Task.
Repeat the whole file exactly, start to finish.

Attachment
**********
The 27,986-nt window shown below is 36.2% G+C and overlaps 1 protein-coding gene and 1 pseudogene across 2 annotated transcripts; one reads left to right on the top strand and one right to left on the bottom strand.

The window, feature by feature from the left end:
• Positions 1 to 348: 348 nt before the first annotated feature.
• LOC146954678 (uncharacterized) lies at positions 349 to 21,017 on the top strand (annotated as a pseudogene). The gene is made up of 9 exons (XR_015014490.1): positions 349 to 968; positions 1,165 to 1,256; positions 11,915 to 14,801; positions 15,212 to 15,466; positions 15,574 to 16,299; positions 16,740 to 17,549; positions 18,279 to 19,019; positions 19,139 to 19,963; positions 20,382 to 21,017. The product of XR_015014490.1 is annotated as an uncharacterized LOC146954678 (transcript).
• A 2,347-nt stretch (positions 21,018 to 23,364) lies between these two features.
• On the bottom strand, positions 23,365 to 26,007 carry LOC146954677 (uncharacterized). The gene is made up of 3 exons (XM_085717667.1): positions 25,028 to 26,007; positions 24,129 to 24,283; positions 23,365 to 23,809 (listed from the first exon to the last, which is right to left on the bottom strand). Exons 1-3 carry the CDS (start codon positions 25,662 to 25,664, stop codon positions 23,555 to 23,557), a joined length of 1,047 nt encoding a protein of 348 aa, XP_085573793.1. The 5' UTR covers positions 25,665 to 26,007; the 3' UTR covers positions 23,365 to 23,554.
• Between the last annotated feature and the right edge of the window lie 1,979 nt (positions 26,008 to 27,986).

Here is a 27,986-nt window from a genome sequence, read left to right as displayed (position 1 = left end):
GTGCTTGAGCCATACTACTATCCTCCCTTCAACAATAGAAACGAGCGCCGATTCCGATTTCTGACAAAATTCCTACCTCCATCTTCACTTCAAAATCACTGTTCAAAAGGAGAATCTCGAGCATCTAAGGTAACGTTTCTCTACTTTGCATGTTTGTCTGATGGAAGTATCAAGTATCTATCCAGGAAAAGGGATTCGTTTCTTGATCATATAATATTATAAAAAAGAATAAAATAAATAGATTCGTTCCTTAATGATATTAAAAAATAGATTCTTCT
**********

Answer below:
The 27,986-nt window shown below is 36.2% G+C and overlaps 1 protein-coding gene and 1 pseudogene across 2 annotated transcripts; one reads left to right on the top strand and one right to left on the bottom strand.

The window, feature by feature from the left end:
• Positions 1 to 348: 348 nt before the first annotated feature.
• LOC146954678 (uncharacterized) lies at positions 349 to 21,017 on the top strand (annotated as a pseudogene). The gene is made up of 9 exons (XR_015014490.1): positions 349 to 968; positions 1,165 to 1,256; positions 11,915 to 14,801; positions 15,212 to 15,466; positions 15,574 to 16,299; positions 16,740 to 17,549; positions 18,279 to 19,019; positions 19,139 to 19,963; positions 20,382 to 21,017. The product of XR_015014490.1 is annotated as an uncharacterized LOC146954678 (transcript).
• A 2,347-nt stretch (positions 21,018 to 23,364) lies between these two features.
• On the bottom strand, positions 23,365 to 26,007 carry LOC146954677 (uncharacterized). The gene is made up of 3 exons (XM_085717667.1): positions 25,028 to 26,007; positions 24,129 to 24,283; positions 23,365 to 23,809 (listed from the first exon to the last, which is right to left on the bottom strand). Exons 1-3 carry the CDS (start codon positions 25,662 to 25,664, stop codon positions 23,555 to 23,557), a joined length of 1,047 nt encoding a protein of 348 aa, XP_085573793.1. The 5' UTR covers positions 25,665 to 26,007; the 3' UTR covers positions 23,365 to 23,554.
• Between the last annotated feature and the right edge of the window lie 1,979 nt (positions 26,008 to 27,986).

Here is a 27,986-nt window from a genome sequence, read left to right as displayed (position 1 = left end):
GTGCTTGAGCCATACTACTATCCTCCCTTCAACAATAGAAACGAGCGCCGATTCCGATTTCTGACAAAATTCCTACCTCCATCTTCACTTCAAAATCACTGTTCAAAAGGAGAATCTCGAGCATCTAAGGTAACGTTTCTCTACTTTGCATGTTTGTCTGATGGAAGTATCAAGTATCTATCCAGGAAAAGGGATTCGTTTCTTGATCATATAATATTATAAAAAAGAATAAAATAAATAGATTCGTTCCTTAATGATATTAAAAAATAGATTCTTCT